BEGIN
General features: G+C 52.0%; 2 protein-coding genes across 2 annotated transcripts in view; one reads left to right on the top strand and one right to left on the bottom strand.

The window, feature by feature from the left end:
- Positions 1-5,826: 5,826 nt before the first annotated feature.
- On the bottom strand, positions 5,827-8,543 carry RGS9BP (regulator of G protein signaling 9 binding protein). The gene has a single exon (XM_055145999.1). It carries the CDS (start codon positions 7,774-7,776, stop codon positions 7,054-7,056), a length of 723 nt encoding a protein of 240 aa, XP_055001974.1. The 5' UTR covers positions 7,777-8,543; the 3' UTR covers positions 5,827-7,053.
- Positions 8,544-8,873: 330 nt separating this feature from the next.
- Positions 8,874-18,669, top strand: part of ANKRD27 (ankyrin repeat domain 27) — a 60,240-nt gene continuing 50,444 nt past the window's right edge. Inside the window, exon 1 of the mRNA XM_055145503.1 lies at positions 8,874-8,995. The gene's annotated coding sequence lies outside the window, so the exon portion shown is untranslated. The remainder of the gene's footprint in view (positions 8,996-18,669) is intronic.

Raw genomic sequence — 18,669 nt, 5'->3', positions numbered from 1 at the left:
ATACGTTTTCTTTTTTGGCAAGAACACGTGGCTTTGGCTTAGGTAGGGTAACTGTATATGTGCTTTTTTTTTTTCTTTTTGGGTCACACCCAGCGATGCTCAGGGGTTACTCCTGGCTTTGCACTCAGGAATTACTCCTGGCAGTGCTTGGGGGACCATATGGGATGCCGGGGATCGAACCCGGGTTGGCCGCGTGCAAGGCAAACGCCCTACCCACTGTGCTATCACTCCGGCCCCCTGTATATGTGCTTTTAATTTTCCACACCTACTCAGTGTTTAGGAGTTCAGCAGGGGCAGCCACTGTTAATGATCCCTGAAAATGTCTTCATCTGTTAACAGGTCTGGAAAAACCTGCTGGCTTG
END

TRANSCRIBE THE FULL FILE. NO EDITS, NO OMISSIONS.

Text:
General features: G+C 52.0%; 2 protein-coding genes across 2 annotated transcripts in view; one reads left to right on the top strand and one right to left on the bottom strand.

The window, feature by feature from the left end:
- Positions 1-5,826: 5,826 nt before the first annotated feature.
- On the bottom strand, positions 5,827-8,543 carry RGS9BP (regulator of G protein signaling 9 binding protein). The gene has a single exon (XM_055145999.1). It carries the CDS (start codon positions 7,774-7,776, stop codon positions 7,054-7,056), a length of 723 nt encoding a protein of 240 aa, XP_055001974.1. The 5' UTR covers positions 7,777-8,543; the 3' UTR covers positions 5,827-7,053.
- Positions 8,544-8,873: 330 nt separating this feature from the next.
- Positions 8,874-18,669, top strand: part of ANKRD27 (ankyrin repeat domain 27) — a 60,240-nt gene continuing 50,444 nt past the window's right edge. Inside the window, exon 1 of the mRNA XM_055145503.1 lies at positions 8,874-8,995. The gene's annotated coding sequence lies outside the window, so the exon portion shown is untranslated. The remainder of the gene's footprint in view (positions 8,996-18,669) is intronic.

Raw genomic sequence — 18,669 nt, 5'->3', positions numbered from 1 at the left:
ATACGTTTTCTTTTTTGGCAAGAACACGTGGCTTTGGCTTAGGTAGGGTAACTGTATATGTGCTTTTTTTTTTTCTTTTTGGGTCACACCCAGCGATGCTCAGGGGTTACTCCTGGCTTTGCACTCAGGAATTACTCCTGGCAGTGCTTGGGGGACCATATGGGATGCCGGGGATCGAACCCGGGTTGGCCGCGTGCAAGGCAAACGCCCTACCCACTGTGCTATCACTCCGGCCCCCTGTATATGTGCTTTTAATTTTCCACACCTACTCAGTGTTTAGGAGTTCAGCAGGGGCAGCCACTGTTAATGATCCCTGAAAATGTCTTCATCTGTTAACAGGTCTGGAAAAACCTGCTGGCTTG